The Forest Side Garden & Grounds

The Forest Side was originally built on the site of an earlier farm in the magical Lake District, for notable Manchester Solicitor Stephen Heelis, in 1853, as a statement of position and wealth.

He didn’t stint on the gardens either, planting extensive pleasure gardens with Rhododendrons the dominant planting scheme – the very height of fashion, with rare and exotic specimens brought back to these shores from China and the Himalayas by some of the great Victorian plant hunters.

Plant hunters who to this day have an influence on many a traditional English garden, you will probably note Lilies (Lilium regale), with their white trumpets dusted with purple and their lingering fragrance – these were introduced to our shores by Ernest “Chinese” Wilson in 1900’s.

Perhaps the greatest collector of them all was George Forrest, who during his career collected over 31,000 plant specimens, introducing many new varieties of Rhododendrons. Forrest also discovered Camellia saluenensis, which formed the basis of the hardy Williams hybrid camellias, which grow in gardens all over the country.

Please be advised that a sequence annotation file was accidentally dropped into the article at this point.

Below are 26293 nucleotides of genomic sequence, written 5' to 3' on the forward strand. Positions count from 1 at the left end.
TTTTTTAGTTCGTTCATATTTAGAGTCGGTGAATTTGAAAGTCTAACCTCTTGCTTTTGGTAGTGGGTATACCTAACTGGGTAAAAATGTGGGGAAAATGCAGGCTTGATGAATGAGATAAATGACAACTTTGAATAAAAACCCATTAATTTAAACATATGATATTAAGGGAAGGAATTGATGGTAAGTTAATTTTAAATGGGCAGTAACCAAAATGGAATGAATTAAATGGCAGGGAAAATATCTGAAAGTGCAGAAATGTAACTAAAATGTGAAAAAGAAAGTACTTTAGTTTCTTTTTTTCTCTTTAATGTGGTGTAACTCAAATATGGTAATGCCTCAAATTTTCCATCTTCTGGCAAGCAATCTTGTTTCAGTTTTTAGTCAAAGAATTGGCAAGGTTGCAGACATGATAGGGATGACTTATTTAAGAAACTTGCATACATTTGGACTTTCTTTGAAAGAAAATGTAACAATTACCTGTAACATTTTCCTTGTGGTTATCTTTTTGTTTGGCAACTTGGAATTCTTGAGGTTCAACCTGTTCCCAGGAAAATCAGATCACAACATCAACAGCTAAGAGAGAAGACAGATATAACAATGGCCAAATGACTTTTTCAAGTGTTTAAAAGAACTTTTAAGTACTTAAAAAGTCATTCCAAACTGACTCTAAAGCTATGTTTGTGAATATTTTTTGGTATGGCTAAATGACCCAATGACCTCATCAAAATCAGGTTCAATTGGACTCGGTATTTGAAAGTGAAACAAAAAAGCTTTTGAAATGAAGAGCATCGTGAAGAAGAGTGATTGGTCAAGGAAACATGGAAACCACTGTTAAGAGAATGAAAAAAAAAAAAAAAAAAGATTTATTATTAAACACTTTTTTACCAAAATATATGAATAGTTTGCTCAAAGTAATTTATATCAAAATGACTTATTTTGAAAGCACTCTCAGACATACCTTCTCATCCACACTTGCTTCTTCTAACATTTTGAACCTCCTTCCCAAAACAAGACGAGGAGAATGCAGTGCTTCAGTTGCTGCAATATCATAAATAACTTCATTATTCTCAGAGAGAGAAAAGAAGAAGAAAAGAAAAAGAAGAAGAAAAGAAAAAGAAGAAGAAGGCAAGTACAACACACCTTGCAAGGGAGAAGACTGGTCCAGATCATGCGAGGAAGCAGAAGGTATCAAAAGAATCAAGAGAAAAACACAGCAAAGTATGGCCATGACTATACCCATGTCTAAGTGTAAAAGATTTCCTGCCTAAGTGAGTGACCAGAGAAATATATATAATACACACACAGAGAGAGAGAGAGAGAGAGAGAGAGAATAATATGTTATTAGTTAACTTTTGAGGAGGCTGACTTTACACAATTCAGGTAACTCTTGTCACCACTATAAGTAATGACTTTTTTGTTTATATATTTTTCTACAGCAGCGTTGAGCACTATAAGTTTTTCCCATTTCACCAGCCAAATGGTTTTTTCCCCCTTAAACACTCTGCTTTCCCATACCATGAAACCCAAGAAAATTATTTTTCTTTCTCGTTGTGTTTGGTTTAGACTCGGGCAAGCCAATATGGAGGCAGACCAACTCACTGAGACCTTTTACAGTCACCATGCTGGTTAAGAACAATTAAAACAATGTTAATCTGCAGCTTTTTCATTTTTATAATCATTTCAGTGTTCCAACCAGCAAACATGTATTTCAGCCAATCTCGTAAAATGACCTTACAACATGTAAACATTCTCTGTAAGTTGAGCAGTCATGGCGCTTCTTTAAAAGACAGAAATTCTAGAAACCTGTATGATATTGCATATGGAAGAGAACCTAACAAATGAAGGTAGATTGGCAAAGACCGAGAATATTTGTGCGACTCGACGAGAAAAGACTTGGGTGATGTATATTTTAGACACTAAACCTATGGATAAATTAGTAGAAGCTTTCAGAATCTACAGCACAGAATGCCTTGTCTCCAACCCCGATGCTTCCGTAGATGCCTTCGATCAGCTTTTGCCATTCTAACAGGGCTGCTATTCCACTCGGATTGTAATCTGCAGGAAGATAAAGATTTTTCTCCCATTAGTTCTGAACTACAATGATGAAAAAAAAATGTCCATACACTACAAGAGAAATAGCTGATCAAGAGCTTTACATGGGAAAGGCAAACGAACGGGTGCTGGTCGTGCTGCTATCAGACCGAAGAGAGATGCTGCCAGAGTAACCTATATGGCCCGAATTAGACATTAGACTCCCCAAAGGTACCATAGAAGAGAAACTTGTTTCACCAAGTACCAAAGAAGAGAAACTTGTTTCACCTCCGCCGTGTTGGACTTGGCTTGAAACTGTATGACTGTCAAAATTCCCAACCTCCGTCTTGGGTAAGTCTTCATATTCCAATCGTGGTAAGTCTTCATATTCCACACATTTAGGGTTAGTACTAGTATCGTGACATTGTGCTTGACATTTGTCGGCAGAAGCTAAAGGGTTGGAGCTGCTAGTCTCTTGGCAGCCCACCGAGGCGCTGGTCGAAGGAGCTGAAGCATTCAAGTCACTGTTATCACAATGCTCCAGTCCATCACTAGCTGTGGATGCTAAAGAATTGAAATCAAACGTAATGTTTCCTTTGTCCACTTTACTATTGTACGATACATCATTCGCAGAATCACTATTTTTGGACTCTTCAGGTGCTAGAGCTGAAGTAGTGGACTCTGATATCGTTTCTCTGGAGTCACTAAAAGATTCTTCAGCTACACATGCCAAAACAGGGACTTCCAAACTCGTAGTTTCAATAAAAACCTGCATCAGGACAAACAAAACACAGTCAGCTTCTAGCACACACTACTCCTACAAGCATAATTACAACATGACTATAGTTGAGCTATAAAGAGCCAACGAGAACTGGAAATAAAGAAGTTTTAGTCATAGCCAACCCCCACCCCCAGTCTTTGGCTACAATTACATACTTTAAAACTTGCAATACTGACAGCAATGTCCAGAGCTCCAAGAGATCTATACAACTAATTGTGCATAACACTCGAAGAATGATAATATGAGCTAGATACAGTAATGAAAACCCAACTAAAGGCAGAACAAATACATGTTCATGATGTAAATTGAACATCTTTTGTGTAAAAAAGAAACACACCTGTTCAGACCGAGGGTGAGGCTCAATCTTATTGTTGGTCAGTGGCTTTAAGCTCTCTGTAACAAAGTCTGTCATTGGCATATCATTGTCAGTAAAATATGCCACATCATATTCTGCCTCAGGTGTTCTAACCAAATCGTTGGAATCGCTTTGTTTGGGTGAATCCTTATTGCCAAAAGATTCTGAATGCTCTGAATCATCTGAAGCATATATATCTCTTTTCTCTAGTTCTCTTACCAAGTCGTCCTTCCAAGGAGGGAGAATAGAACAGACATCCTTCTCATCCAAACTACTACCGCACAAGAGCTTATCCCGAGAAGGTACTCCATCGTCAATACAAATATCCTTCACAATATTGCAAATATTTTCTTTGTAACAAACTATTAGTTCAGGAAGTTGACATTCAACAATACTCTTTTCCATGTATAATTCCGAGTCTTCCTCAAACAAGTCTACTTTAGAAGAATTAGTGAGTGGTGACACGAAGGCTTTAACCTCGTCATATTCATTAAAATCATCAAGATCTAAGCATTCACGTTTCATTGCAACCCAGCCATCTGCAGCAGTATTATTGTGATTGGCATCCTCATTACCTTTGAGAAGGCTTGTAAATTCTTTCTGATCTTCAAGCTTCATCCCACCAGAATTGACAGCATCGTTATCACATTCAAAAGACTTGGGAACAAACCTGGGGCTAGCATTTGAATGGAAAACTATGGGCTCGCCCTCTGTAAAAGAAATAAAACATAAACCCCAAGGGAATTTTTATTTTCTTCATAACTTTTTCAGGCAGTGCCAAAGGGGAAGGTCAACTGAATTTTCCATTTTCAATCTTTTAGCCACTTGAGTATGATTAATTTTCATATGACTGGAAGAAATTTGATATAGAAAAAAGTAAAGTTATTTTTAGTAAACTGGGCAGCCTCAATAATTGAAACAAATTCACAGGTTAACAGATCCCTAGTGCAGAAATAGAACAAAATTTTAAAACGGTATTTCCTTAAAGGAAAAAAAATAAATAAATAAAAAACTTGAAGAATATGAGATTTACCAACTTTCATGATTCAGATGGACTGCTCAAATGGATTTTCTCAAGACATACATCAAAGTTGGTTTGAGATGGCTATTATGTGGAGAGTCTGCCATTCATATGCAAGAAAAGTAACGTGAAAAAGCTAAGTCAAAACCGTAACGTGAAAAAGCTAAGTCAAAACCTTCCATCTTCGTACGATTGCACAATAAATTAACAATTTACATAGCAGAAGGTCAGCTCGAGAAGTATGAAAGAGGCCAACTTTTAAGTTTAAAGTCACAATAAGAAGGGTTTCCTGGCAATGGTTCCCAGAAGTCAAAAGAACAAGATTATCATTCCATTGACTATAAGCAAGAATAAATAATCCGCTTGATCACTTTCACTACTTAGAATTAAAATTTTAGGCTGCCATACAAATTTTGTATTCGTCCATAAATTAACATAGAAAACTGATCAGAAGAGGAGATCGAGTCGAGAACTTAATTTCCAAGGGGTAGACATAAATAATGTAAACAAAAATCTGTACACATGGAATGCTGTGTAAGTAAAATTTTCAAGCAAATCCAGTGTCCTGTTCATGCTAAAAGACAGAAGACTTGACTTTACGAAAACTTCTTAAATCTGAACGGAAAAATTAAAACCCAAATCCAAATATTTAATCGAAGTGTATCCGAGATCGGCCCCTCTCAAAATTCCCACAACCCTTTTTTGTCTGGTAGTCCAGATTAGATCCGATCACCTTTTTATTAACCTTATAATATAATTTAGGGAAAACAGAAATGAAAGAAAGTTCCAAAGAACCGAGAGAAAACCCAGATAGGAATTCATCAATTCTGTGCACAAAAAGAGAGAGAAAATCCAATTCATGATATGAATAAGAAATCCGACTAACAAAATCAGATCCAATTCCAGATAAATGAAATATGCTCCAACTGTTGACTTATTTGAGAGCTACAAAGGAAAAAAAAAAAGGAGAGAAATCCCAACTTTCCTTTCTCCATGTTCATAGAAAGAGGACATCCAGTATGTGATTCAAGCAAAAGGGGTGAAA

By 2014, the Rhododendrons here at Forest Side had taken over – some of them were the height of trees! This meant that Forest Side was a dark and gloomy place, with overgrown unloved gardens. So the garden team rolled up their sleeves and removed every single Rhododendron (a carrier of Sudden Oak Death, which attacks native species of tree) to bring in light, remove the risk of disease to established trees and help protect animal and bird habitats, including that of our resident Red squirrels.

There are a number of other original Victorian features dotted about in the gardens in our Grasmere grounds, including an old Fernery, based around a small pool fed by a mountain stream, which over time will be restored to its former glory. Just off the main entrance driveway you can see a collection of huge limestone monoliths – this folly in the form of a stone circle is also a bit of a fashion statement and marks the Victorian interest in the ‘Celtic Revival’. We’ve planted this area up with Ferns and Primroses to accentuate the stones.

Forest Side is also fortunate enough to have its own Fellside, which is home to a herd of Roe Deer, Red Squirrels and native plant species, including Foxgloves, Wood Sorrel and Common Sorrel.